This is a photograph that turned up at the museum last fall (when we were cleaning out the Stephens House attic to prepare it for insulation) of the sort we call an "orphan." That means it cannot be connected to a specific person and the subjects are unidentified.
But the inscription scratched into the negative from which it was produced provides clues: "Hawaiian Music Class, Chariton, Ia., A.E. Love instructor."
I can tell you something about A.E. Love, who was my great-uncle, but haven't a clue about the identity of his students. That's Uncle Al (1854-1934) at far right in the back row. I'm guessing the class was conducted and the photograph taken some time during the 1920s.
Uncle Al (Alpheus Elkanah) was a native North Carolinian who came to Lucas County immediately after the Civil War with his parents and siblings and married my grandmother Jessie's far older half-sister, Laura Prentiss, during 1873. They lived and raised their family at Columbia, just over the line in Marion County.
He was a musical savant, in the sense that he just knew it. People who play instruments "by ear" are to one degree or another in that class. It was said of Uncle Al that he could play any instrument he came into contact with, from piano to brass. But his great love was stringed instruments and he was a notable violinist, or fiddler --- Iowa's grand champion State Fair "old fiddler" on a couple of occasions late in life.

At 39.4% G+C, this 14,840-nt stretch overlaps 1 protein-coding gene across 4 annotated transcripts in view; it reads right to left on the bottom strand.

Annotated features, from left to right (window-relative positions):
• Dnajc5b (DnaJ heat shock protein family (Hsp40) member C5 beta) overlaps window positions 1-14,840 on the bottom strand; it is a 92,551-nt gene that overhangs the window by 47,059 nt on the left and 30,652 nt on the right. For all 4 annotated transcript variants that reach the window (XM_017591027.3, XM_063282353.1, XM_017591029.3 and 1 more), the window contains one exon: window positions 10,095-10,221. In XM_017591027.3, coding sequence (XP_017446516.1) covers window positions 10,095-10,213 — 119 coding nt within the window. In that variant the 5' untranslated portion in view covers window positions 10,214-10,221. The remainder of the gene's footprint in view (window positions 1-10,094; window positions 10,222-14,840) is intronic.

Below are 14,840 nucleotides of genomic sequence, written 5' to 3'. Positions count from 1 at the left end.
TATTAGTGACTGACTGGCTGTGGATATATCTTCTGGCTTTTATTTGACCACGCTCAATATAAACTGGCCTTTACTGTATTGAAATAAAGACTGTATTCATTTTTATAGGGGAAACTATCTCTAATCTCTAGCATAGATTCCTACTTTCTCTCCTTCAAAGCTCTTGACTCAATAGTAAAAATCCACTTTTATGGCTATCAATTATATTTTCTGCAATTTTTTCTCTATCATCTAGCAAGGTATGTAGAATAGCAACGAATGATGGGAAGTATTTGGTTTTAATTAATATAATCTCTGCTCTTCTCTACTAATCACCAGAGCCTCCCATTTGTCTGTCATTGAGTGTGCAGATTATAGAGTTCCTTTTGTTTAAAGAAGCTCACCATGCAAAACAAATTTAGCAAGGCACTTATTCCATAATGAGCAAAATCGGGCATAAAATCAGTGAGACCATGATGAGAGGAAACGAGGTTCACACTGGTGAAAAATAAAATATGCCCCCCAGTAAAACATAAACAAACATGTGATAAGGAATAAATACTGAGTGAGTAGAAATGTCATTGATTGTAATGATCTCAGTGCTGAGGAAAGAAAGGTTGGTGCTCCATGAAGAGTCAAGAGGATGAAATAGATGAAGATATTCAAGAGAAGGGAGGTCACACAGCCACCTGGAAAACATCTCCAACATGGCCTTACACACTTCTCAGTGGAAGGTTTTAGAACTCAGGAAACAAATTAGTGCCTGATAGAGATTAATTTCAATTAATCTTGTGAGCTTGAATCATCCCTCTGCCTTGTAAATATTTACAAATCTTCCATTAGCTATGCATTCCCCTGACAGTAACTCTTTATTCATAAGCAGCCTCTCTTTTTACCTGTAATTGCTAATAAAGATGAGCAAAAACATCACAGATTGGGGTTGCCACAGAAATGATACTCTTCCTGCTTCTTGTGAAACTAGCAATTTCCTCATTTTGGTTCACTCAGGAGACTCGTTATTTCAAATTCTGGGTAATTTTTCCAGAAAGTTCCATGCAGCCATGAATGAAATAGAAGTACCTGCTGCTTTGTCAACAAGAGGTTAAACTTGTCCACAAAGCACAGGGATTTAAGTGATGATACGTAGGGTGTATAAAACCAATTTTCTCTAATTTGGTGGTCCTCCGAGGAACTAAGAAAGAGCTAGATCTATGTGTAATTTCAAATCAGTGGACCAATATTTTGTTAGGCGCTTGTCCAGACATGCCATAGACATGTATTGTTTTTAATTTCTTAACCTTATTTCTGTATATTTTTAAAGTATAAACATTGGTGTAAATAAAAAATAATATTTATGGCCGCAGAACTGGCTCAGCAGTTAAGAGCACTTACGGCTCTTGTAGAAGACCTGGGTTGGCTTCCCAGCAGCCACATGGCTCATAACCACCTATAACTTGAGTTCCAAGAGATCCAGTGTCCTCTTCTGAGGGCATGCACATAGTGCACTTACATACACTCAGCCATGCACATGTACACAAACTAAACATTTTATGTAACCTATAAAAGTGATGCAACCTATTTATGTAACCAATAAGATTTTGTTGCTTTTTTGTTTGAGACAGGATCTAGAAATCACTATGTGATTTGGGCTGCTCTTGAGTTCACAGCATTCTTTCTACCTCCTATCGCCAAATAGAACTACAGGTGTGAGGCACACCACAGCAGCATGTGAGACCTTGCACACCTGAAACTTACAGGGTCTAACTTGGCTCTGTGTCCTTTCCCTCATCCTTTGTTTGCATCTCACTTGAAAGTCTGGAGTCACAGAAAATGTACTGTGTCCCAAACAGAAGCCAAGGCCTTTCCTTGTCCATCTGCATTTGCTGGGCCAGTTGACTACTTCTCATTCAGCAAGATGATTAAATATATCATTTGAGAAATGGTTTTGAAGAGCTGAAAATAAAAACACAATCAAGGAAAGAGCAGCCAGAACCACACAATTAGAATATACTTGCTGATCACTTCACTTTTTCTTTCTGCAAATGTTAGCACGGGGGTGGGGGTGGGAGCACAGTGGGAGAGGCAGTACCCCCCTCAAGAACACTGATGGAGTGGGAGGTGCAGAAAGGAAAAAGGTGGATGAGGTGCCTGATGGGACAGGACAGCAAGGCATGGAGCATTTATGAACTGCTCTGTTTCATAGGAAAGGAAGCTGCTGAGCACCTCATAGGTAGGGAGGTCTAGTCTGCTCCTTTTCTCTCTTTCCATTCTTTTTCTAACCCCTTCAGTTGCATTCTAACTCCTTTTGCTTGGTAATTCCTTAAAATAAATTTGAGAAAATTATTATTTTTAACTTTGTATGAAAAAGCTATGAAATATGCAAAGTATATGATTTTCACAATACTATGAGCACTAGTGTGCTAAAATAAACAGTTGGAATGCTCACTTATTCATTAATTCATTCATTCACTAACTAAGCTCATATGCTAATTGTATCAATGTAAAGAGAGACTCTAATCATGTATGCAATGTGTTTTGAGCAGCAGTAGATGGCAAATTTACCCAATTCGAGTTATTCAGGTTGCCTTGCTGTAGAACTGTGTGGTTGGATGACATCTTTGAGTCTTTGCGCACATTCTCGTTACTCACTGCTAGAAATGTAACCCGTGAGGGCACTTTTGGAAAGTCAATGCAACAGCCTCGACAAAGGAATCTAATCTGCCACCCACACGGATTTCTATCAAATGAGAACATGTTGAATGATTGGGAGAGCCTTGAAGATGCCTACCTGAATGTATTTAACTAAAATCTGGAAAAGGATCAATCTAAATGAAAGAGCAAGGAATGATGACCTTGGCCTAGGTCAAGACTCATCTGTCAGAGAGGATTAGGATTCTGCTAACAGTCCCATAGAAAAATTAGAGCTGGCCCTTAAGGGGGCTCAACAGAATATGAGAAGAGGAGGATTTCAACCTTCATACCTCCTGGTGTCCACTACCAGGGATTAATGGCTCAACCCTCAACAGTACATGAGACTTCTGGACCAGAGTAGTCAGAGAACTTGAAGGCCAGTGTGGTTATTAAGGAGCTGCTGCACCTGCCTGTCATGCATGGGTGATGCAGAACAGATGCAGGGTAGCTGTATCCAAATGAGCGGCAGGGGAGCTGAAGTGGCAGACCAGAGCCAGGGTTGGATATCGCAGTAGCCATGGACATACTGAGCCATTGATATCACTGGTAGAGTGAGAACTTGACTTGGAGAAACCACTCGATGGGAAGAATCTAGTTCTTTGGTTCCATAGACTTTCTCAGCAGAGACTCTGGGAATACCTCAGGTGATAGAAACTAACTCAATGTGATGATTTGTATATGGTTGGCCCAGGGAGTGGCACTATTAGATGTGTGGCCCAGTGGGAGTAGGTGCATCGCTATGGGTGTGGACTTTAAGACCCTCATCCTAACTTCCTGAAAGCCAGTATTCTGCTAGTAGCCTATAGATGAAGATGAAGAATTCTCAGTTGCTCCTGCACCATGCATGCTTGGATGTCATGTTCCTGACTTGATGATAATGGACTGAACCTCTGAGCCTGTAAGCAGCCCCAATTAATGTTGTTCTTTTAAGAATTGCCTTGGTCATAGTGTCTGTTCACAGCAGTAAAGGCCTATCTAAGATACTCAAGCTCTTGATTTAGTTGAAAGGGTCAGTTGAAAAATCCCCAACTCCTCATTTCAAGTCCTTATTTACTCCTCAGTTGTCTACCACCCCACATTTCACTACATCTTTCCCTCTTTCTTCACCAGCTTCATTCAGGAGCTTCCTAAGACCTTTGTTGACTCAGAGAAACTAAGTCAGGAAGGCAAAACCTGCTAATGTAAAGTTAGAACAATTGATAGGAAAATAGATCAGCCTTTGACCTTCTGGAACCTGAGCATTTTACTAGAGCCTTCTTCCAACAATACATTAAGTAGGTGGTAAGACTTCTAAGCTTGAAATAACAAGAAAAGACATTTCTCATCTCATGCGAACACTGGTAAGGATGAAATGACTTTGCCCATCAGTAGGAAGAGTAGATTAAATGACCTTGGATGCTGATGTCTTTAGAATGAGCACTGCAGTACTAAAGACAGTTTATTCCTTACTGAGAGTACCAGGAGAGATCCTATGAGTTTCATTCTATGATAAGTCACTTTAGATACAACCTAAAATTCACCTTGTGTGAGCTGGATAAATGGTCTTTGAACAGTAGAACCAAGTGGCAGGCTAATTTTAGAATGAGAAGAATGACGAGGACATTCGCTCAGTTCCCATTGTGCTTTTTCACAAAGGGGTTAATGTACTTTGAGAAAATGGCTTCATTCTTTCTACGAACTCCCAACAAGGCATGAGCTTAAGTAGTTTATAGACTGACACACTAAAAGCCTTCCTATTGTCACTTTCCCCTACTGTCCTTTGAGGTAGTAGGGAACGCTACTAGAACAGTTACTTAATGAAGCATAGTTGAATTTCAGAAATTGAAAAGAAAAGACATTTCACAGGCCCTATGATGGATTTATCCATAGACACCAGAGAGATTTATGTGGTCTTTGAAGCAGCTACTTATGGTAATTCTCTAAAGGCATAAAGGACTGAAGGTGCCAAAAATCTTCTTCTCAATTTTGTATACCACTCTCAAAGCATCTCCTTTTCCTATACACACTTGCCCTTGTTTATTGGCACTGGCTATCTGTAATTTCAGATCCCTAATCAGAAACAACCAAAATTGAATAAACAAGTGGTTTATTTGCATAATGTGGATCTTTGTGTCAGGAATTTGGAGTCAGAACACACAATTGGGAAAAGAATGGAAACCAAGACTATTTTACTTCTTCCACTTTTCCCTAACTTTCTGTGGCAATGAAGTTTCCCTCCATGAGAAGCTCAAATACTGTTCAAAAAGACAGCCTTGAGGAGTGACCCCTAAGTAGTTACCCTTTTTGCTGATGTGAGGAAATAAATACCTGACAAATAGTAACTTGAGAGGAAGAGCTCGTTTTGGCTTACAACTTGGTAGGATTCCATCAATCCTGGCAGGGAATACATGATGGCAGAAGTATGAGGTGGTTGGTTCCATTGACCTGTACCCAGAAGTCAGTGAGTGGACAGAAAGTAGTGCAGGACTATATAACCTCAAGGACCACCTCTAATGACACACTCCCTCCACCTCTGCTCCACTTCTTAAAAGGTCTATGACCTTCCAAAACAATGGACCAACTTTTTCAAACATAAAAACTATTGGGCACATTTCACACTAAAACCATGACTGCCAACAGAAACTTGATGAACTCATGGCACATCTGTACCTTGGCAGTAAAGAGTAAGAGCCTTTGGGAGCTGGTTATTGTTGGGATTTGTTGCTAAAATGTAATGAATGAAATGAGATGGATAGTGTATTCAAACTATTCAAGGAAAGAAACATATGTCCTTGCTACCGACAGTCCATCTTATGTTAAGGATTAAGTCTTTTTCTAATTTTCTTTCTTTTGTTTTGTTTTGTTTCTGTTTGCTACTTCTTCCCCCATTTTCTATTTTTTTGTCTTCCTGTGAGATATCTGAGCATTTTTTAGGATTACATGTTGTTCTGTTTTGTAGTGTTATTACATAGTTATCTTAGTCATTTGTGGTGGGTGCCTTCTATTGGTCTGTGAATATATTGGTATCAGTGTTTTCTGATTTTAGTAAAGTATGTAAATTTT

Not content just to know, he also studied on his own music theory and in that manner equipped himself to teach, which he did a good deal of --- in addition to working as a farmer, coal miner and professional photographer. A "music man," he organized town bands in Iowa and Nebraska during earlier years, gave private lessons and organized classes like this during his later years. Some of the income in classroom situations like this resulted from selling musical instruments.
His final years were spent working a musical circuit around Columbia that included the Lucas County mining towns of Olmitz, Tiperrary and Williamson in addition to Chariton. My mother could tell amazing stories about Uncle Al, partly because her family was close-knit but also because he was a regular lodger at the Miller farm in English Township while traveling from Olmitz and Tiperrary to Williamson and Chariton. He earned his board by giving all of the Miller kids music lessons and my uncle, Owen Miller, was a noted Wyoming "old fiddler" as a result.
If anyone out there has seen a mate to this photograph, and I'm guessing Uncle Al offered the family of each student the opportunity to buy a copy, let me know. We'd love to be able to identify the students.